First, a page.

I plan to follow in my grandmother's footsteps. She was looking forward to having Willard Scott wish her a happy 100th birthday, but died a week or so before she made it to 99.
My ex-husband's parents weren't so lucky. They were living the American Dream: immigrated from Holland right after WWII with four children and nothing to their names. They had a couple more kids and the whole family worked day and night to get ahead. They eventually built up a large dairy in Southern California, were able to help each of the kids start a dairy of their own, and then finally sold the original property to developers and retired very comfortably. A very short time later, she was diagnosed with Parkinson's. They never had the opportunity to enjoy retirement.
My parents retired early. Dad was 55 and Mom was 53. They bought a really nice motor home and hit the road. Two years later, my dad had two heart attacks. I realized the wisdom of retiring early while you can enjoy it. He recovered from that but ten years later died from throat cancer. By then I had set my goal of retiring at 50. Even though there was a good chance that I would have to go back to work at a later date, I wanted to be sure I got to have time to enjoy that freedom.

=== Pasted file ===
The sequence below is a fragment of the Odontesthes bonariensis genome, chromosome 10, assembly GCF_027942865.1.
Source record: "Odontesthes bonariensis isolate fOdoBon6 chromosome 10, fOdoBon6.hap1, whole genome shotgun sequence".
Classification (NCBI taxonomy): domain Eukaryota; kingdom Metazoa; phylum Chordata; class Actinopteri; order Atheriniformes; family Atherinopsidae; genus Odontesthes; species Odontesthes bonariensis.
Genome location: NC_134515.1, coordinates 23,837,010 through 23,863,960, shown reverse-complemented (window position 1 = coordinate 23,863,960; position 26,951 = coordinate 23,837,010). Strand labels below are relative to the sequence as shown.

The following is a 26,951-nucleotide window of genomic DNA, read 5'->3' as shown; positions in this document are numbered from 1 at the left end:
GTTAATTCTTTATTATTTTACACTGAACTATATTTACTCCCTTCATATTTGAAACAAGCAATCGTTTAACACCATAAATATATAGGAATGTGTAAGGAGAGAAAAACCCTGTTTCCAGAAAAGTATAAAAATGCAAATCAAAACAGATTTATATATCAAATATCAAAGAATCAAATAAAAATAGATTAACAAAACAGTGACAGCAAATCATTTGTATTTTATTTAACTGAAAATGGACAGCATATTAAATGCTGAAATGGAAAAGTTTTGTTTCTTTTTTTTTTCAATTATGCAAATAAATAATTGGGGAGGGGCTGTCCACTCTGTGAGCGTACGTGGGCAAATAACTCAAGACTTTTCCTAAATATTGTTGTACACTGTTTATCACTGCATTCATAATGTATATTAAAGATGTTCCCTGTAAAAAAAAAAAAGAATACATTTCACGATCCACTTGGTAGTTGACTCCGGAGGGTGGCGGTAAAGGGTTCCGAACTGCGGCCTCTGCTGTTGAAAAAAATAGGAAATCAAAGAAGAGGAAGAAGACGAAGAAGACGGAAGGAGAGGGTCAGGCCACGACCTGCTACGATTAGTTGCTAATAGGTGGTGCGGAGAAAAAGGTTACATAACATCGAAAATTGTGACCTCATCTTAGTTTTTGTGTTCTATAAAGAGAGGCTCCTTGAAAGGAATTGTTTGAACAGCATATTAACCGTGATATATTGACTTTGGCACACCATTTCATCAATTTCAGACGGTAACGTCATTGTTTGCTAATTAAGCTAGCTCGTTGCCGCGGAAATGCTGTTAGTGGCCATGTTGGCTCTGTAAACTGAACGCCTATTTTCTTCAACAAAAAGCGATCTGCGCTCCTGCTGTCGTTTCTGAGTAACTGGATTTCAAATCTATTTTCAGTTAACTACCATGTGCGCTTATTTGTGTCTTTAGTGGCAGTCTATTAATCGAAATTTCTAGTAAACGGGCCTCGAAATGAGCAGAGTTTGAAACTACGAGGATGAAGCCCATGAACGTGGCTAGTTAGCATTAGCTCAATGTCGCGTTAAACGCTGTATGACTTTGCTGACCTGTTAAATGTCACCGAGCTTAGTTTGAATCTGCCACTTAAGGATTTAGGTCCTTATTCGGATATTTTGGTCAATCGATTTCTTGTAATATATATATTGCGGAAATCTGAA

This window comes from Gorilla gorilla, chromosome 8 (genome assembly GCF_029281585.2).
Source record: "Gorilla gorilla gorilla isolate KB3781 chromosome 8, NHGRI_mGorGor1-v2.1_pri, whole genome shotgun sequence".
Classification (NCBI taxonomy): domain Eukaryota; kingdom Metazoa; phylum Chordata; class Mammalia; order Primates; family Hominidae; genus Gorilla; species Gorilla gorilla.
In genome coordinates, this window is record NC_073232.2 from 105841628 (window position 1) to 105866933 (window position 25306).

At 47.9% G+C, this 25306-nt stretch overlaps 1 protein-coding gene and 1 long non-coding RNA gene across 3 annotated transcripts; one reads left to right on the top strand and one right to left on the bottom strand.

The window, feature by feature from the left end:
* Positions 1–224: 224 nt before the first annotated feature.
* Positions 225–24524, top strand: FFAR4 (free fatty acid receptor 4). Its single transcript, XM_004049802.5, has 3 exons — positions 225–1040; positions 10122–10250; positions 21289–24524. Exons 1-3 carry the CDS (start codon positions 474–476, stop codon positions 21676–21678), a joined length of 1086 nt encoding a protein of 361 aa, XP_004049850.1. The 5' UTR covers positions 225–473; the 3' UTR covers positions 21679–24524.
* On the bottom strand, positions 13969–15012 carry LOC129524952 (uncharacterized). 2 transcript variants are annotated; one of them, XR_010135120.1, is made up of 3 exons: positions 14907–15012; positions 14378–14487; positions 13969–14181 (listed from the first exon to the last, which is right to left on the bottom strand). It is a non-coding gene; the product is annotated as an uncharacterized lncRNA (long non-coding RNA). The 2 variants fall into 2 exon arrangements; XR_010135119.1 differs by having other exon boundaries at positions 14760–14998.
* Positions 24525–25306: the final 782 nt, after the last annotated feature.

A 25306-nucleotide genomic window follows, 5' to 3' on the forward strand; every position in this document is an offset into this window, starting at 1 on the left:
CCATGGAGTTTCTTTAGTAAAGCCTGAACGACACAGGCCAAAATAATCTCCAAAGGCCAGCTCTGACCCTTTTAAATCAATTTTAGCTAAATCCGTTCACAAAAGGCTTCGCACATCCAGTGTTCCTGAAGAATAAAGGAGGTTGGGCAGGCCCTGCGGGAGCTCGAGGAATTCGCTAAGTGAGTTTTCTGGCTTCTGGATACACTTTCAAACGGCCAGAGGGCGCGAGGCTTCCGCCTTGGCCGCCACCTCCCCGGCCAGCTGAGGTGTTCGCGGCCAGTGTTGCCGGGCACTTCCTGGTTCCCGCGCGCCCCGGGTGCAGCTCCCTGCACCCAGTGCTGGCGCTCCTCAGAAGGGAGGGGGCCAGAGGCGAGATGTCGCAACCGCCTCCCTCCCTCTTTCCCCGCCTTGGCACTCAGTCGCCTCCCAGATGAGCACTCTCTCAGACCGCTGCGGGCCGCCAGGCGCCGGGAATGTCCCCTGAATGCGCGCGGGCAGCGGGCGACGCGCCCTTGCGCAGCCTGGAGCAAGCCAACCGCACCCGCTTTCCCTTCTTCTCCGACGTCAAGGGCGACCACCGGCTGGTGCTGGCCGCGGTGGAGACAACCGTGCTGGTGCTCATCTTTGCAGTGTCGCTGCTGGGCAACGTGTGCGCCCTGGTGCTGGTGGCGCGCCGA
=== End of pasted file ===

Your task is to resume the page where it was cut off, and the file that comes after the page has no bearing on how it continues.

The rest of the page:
By the time I turned 50, I was just taking care of last minute details like selling my house and putting my stuff in storage before heading out to see the world. I started in Japan. I was on a 90-day tourist visa so I had to leave the country for a short time. I took a vacation from my vacation and went to Thailand for ten days before returning to Japan with a new 90-day visa. Two months later, some stuff came up that made me realize that something was going on with my mom. Good daughter that I am, I finished my second 90 days and then went home to Oregon. After about six months of dealing with her newly diagnosed diabetes, we found out that what she really had was pancreatic cancer. She died two months after diagnosis.
Of course, this only confirmed my idea of retiring while I still had time to enjoy it. The difference now was that I inherited just enough money to be fairly certain that, as long as I'm careful, I shouldn't have to worry about having to give up my early retirement to go back to work. I doubt Willard will still be around to wish me a happy 100th birthday, though.